In cities, millions breathe in contaminated air containing particles many times higher than the prescribed safe limit. Finding innovative ways to monitor and predict air pollution, although not difficult, is proving to be expensive.
Entrepreneurs at tiny startups and researchers at premier institutions are, however, taking up the challenge. The bottleneck is primarily due to a lack of data, which in turn is chiefly due to the exorbitant cost of setting up sensors to gather air pollution data.
The highly accurate sensor arrays used in most countries cost around $150,000 apiece, and there is a huge shortage of such sensors in India.
According to the World Health Organisation, one air quality sensor should be installed for every one square kilometre. In a city like Bengaluru, which is spread over 700 sq km, that means at least 700 sensors have to be put in place. This means an investment of over Rs 700 crore, without even considering high maintenance costs.
Solving the cost problem was the key issue for researchers working on this project at the Indian Institute of Technology in Bombay. Professor Rajesh Zele from the department of electrical engineering put together a team of five students for project Satvam, which is developing a sensor array that costs just ?20,000 and is able to do most of the things that a high-cost sensor can do currently.
Zele’s team aims to put hundreds of low-cost sensors across cities, collecting data on air quality. Although they won’t be as accurate as sensors available today, Zele, a chip designer by training, has a trick up his sleeve. His team is building a machine learning model to average out error in readings, an effort ably supported by researchers at the Indian Institute of Science (IISc) in Bengaluru.
“If you take a bunch of sensors it will give you some readings, but you need a lot of data analytics along with it to improve the accuracy,” says Zele. “What we’re doing right now is putting our boxes within close proximity to a calibrated sensor and we’re calibrating our sensors based on that.”
If it works, Satvam will be rolled out across the IIT-Bombay and IITKanpur campuses by year-end and maybe across an entire city once it proves effective. The project, funded by the Department of Science and Technology and Intel, is finding novel ways of enabling machine-to-machine communication to further bring down costs.
WHAT POLLUTES OUR AIR
- PM 2.5 and PM 10: Particulate matters in the atmosphere whose diameters are less than 2.5 micrometers & 10 micrometers respectively. The diameter of human hair in comparison is 50-70 micrometers. These particles can cause eye, nose, throat and lung irritation in the short term, while scientific studies have linked long-term exposure to increased respiratory and cardiovascular diseases and deaths.
- CO: The biggest source of Carbon Monoxide in cities is vehicles burning fossil fuels. Inhaling CO reduces the amount of oxygen that can be carried by blood to organs and in high-enough concentrations can cause dizziness, confusion and unconsciousness.
- NO2: Nitrogen dioxide reacts with oxygen, water and other chemicals in the atmosphere to create acid rain. Further, nitrate particles suspended in the air make it hazy, with the compound being one of the leading causes of smog.
- Ozone: Ground-level Ozone can trigger a variety of health problems including chest pain, coughing, throat irritation, and airway inflammation. Long-term exposure can cause reduced lung function and damage to lung tissues.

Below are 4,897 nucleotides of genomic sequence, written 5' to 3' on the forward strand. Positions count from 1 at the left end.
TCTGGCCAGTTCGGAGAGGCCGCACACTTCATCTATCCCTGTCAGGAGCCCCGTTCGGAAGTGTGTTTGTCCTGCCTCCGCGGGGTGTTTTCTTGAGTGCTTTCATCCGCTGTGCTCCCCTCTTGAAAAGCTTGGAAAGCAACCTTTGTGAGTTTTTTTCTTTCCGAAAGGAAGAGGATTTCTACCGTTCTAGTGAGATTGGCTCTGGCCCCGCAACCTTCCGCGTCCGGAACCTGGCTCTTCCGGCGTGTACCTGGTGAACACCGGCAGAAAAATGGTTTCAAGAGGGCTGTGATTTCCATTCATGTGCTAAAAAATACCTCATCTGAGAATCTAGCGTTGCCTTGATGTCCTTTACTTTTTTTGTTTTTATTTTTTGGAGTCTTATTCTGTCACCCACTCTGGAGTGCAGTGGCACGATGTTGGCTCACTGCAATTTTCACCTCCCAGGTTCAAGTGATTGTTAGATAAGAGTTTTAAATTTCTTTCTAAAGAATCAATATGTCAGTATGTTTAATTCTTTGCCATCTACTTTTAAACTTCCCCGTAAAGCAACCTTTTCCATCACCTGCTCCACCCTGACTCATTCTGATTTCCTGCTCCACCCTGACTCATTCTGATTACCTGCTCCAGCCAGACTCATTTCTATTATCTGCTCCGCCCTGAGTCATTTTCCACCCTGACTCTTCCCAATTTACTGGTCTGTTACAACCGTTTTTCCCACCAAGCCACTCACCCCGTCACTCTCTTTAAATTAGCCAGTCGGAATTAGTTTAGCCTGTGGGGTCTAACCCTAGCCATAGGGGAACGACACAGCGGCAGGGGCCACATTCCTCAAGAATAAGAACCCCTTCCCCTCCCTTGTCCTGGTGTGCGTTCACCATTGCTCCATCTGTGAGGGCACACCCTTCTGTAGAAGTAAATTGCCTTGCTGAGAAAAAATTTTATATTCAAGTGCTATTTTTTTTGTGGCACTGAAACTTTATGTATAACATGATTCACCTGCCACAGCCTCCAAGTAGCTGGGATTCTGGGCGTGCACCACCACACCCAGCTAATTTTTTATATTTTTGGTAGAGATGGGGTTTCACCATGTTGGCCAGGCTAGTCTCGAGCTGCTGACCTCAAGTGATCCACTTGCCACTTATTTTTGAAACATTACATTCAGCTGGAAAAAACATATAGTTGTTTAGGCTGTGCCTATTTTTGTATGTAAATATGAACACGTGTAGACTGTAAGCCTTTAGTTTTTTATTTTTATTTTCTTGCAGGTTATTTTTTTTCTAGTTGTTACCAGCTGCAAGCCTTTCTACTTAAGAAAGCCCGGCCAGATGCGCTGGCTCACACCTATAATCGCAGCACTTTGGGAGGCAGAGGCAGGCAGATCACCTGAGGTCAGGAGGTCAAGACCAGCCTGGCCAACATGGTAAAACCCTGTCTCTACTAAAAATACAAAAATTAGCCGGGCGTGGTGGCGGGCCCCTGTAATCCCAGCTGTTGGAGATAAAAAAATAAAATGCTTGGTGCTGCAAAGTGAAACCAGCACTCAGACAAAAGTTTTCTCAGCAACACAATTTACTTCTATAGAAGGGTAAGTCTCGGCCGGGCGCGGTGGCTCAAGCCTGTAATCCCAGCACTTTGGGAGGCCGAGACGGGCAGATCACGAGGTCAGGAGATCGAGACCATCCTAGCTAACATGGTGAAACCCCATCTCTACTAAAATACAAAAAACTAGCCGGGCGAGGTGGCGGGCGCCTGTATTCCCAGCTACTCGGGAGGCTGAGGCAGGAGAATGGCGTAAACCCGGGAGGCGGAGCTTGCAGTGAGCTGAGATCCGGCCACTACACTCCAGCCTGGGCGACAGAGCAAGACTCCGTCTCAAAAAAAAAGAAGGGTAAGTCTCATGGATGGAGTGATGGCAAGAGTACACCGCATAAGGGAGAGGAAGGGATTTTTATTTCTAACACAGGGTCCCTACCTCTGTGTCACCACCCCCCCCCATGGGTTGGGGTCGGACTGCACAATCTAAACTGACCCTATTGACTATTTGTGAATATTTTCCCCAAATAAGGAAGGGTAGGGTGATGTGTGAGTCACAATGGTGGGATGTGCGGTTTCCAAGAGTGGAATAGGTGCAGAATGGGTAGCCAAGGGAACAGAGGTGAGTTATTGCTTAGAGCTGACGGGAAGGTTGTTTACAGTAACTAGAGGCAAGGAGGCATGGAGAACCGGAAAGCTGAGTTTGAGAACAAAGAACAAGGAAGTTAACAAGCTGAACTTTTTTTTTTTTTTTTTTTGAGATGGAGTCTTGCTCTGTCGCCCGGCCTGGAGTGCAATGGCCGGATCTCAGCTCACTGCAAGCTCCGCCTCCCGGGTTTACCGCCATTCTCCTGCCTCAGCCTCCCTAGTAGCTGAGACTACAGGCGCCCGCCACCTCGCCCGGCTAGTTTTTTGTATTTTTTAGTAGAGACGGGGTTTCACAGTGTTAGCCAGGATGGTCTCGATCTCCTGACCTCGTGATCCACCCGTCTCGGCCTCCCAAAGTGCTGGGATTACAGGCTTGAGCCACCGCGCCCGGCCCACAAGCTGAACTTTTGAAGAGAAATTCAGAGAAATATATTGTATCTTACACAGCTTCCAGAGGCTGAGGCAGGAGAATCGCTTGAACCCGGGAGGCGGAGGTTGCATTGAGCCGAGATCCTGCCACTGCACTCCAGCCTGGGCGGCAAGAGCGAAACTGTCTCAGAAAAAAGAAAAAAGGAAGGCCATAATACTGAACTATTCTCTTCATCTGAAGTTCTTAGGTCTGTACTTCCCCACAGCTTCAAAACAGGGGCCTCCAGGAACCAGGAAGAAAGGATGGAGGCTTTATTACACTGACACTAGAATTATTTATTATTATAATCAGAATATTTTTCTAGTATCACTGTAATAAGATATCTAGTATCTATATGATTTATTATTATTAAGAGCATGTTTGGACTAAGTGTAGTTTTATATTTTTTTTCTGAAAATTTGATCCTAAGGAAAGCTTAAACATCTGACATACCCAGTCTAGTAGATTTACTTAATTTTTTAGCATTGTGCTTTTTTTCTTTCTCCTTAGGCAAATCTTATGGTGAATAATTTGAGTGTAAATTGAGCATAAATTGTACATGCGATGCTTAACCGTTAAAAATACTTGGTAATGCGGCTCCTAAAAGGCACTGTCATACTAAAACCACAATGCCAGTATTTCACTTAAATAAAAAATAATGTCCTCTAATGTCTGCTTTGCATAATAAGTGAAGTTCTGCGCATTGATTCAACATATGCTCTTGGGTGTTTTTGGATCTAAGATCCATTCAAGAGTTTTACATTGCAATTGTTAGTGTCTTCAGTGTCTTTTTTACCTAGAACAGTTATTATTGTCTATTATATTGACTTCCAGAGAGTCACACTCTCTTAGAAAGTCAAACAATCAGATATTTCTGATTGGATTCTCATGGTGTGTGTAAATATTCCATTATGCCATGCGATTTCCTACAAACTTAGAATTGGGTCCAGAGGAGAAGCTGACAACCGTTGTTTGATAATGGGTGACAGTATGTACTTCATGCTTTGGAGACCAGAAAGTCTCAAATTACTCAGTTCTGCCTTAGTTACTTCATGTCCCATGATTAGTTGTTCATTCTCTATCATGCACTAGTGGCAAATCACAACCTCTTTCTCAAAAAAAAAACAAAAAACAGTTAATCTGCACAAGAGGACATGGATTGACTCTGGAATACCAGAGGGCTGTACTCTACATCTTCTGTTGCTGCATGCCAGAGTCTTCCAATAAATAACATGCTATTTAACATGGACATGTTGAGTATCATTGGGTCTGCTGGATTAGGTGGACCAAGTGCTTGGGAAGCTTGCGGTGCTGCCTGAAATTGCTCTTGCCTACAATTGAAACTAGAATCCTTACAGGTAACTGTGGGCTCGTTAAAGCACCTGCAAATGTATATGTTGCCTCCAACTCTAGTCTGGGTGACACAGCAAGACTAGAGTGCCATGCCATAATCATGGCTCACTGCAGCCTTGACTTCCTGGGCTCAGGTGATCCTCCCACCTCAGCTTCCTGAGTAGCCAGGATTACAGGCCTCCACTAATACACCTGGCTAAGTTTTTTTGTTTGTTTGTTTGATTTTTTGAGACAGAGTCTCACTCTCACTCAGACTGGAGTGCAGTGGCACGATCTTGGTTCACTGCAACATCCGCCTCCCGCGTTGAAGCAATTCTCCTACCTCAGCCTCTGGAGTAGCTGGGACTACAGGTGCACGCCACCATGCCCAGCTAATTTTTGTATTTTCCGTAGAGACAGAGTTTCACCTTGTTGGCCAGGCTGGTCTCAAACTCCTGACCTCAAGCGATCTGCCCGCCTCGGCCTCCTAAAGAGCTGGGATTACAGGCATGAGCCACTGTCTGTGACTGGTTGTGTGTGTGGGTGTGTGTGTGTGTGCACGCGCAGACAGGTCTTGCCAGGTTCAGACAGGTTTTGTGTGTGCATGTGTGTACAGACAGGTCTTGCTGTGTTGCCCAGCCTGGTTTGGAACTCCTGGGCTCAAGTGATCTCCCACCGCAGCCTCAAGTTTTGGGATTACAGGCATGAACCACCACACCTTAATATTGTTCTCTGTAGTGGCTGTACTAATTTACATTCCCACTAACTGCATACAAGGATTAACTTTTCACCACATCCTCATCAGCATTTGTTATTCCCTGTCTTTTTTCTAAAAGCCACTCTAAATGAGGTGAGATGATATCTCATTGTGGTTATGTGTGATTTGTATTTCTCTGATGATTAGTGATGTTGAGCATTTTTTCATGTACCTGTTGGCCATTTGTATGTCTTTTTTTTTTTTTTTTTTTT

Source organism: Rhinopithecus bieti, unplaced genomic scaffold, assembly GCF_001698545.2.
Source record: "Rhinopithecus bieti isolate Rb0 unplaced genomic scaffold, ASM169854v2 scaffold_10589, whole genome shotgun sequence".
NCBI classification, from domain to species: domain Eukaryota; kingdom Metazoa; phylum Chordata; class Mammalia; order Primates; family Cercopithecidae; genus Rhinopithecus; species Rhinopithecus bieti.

IIT-Bombay isn’t the only one with the idea of building low-cost sensors. Ambee, a Bengaluru-based startup that’s looking to solve India’s air quality monitoring problem, and Ahmedabad-based Oizom, are also in the race to install low-cost sensors across cities.
While Ambee has already installed 100 such sensors in Bengaluru, Oizom says it has over 250 sensors in India and eight other countries. “Mumbai has just two (government set-up sensors), Bengaluru has seven, of which three do not function,” says Madhusudhan Anand, CTO of Ambee. While Ambee’s solution is to use as few physical sensors as possible and instead rely on machine learning and data science models to build virtual sensors, Oizom is actually investing in setting up sensors on the ground.
Ambee’s models are fed with sensor data, weather patterns, traffic data, ratio of diesel to petrol vehicles and even contextual data such as road repair, garbage burning and density of diesel generators. Armed with this information, it is able to predict street-level air pollution.
“Like what the Global Positioning System is to maps, we want to be for air quality monitoring,” says Anand. Ambee, which is part of the US-based Techstars incubator, is engaging with health and fitness apps that use its data to inform customers of the best time for workouts. It is now hoping to sell the data to local authorities to take on-ground action on improving air quality.
Ambee is also in talks with an ecommerce company to sell air quality data that the firm will deploy to target customers with cosmetics, air purifiers and other related goods based on the air quality locally. Oizom, on the other hand, offers information on co-location and calibrating of its sensors, which can be customised to local conditions. It is looking at building analytics and intelligence services on top of its hardware layer, although that will take a backseat for now.
“We are doing a lot of R&D in pollution prediction and monitoring, but that’s still secondary for us, because for any machine learning model to work, you must have vast amounts of data,” says Jainam Mehta, cofounder and CMO at Oizom. If reports are to be believed, 1.2 million people died prematurely due to the adverse effects of air pollution in 2018, which the government denied. “Once the problem is visible, we can’t hide from it,” Anand said.